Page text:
The code names were given in order to help protect the United Order and the Church from potential lawsuits. In other words, it was a move to avoid lawsuits.

I find it very telling that the word “SHINEHAH” was conceived before Smith’s encounter with Chandler and the Egyptian exhibit. Shinehah, Shinelah, and Shinelane seem to come out of nowhere. But where? Where did they come from? Where did they originate?

The apologists are just happy that they seem to have what they feel is a real Egyptian word in which Smith translated but we are to understand that none of this was a translation because it wasn’t based on anything to translate. The papyrus rolls had not yet entered the scene. The “shine” words were something Smith came up with BEFORE he ever knew anything about the Egyptian papyrus. That is something the apologists have to come to terms with. I’ve shown in this thread that the word “Shinehah” was originally a code word used by the prophet to protect the Church’s interest and that the very word was recycled and used to represent different things in different places.

All of this is devastating for the apologist’s arguments in trying show that the word was originally used to represent something Egyptian when in fact it was not.
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Re: More Shinehah

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Shulem wrote:
Thu Nov 04, 2021 4:50 pm
I find it very telling that the word “SHINEHAH” was conceived before Smith’s encounter with Chandler and the Egyptian exhibit. Shinehah, Shinelah, and Shinelane seem to come out of nowhere. But where? Where did they come from? Where did they originate?

Professor David J. Whittaker, a BYU church historian and library Curator, proposed the following explanation in his 1983 article entitled “Substituted Names in the Published Revelations of Joseph Smith.”

Professor Whittaker wrote:One question still remains unanswered. What was the source of the code names? It is possible that they were simply invented, but it appears more likely that most of these names came from the Hebrew studies of early Mormon leaders. Orson Pratt specifically interpreted “Baurak Ale” as a Hebrew word, and a recent study of these pseudonyms, while admittedly speculative, does suggest possible Hebrew meanings for these words. It must be remembered that these early Mormons were just beginning their Hebrew studies, and perhaps a closer search of their texts and dictionaries might reveal the actual source of these pseudonyms.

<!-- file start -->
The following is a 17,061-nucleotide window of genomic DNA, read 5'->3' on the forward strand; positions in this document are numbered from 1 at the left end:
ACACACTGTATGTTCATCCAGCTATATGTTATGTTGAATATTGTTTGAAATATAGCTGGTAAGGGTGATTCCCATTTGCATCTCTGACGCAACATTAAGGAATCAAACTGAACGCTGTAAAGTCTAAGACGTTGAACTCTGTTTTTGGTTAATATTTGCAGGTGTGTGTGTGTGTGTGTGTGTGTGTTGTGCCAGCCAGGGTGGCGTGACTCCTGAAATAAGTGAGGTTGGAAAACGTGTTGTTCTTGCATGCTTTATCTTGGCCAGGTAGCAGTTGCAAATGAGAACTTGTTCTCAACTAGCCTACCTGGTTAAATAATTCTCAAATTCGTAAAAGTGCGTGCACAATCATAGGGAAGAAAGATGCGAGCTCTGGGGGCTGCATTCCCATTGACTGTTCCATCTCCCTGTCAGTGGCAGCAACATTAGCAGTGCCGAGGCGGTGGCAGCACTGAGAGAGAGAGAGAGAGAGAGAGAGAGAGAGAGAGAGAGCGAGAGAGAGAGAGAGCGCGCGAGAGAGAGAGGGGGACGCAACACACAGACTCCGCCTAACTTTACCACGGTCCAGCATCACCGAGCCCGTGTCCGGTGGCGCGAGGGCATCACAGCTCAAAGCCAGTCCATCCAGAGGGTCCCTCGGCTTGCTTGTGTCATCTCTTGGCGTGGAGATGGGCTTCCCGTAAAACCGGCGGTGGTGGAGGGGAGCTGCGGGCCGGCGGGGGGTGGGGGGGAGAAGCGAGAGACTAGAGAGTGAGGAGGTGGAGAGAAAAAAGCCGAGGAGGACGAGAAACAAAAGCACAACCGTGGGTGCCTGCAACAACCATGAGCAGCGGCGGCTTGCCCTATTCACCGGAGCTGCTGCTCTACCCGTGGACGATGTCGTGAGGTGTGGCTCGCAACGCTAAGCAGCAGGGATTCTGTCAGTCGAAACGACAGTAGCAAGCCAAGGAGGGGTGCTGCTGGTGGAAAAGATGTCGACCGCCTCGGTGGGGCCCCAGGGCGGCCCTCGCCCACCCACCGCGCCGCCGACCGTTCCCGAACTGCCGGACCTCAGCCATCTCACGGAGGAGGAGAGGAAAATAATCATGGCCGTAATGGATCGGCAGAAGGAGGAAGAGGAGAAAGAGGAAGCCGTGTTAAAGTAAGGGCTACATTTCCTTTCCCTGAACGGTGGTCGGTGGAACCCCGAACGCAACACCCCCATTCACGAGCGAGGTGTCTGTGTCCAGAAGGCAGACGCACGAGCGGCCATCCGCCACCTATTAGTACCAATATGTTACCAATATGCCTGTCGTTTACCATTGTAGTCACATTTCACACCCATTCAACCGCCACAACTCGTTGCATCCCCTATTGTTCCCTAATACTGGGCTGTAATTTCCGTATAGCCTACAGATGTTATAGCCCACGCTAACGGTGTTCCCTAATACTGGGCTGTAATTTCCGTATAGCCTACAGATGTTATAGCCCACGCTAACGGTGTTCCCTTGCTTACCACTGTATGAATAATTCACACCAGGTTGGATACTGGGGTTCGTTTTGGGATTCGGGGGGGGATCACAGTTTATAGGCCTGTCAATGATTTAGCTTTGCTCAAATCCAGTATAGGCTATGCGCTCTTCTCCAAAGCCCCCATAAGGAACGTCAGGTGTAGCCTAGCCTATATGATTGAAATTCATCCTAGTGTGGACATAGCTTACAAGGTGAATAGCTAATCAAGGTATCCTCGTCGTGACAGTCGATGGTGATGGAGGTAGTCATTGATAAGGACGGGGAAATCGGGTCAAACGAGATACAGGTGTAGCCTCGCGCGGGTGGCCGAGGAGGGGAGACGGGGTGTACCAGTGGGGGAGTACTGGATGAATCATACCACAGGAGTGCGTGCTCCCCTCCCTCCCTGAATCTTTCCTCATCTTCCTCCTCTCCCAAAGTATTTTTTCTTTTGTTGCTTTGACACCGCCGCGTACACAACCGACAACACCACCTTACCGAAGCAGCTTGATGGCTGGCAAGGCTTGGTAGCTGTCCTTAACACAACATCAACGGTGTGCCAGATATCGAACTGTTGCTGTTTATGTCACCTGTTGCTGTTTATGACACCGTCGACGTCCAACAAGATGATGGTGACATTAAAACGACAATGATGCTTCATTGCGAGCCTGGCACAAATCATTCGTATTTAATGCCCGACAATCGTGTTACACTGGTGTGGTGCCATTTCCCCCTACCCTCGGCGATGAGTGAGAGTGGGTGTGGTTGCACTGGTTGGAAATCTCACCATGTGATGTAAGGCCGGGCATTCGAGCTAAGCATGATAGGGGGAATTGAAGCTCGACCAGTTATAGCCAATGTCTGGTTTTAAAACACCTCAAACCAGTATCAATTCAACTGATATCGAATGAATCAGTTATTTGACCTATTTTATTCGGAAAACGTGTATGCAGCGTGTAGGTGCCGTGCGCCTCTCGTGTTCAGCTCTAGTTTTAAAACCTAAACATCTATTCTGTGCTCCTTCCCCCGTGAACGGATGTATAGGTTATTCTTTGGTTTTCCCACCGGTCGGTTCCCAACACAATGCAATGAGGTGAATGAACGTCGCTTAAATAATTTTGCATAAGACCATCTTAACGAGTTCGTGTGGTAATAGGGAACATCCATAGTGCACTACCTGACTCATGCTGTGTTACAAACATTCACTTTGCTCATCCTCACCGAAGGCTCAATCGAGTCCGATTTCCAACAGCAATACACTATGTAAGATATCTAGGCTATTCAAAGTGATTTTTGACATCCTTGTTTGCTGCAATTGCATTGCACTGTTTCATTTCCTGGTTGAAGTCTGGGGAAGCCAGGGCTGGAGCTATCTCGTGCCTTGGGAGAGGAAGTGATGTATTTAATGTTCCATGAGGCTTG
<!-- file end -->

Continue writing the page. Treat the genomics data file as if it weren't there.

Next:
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The Land of Shinehah is Kirtland Ohio

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Orson F. Whitney wrote: Born 1855
Quorum of the Twelve Apostles
April 9, 1906 – May 16, 1931

Image

Chapter Five
The Land of Shinehah
Such was the name
given by revelation to
Kirtland,


Image

BYU Library wrote:Materials include chapter five of "The Church of Jesus Christ of Latter-day Saints: A History" written by Orson F. Whitney. The chapter is titled "The Land of Shinehah" and is about the experiences of the members of the Church while in Kirtland, Ohio. Date of production not identified.

The Church of Jesus Christ of Latter-day Saints : A History, chapter five
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Re: More Shinehah

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Shulem wrote:
Thu Nov 04, 2021 8:02 pm
Professor Whittaker wrote: Orson Pratt specifically interpreted “Baurak Ale” ...
Pelé Ale was the favorite beverage of a former Brazilian soccer star.
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Ra

Post by Shulem »

An emissary from a foreign land who visits Egypt would've a certainly know the Egyptian word for “sun”. The character Abram, when visiting Egypt was a mature adult, educated, and a man of means. He would have known the word for SUN while enjoining in a conversation about astronomy with learned Egyptians, more especially in the king’s court. He would have conveyed the ONE word that expresses the sun and its relation to Egyptian deity. Funerary spells and invocations prescribe Egyptian rites that glorify the sun and we see this clearly in Facsimiles No. 2 & 3; therein the language is Egyptian and the iconographic images match perfectly with the messages conveyed by the written spells.

If the Book of Abraham (3:13) was accurately reporting from an Egyptian perspective, it would have been translated as:

“And he said unto me: This is Ra, which is the sun.”

Instead, we get a fictitious word and more nonsense that collaborates into something totally unEgyptian:

Facsimile No. 2 wrote:Fig. 5. Is called in Egyptian Enish-go-on-dosh; this is one of the governing planets also, and is said by the Egyptians to be the Sun...
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More refutation

Post by Shulem »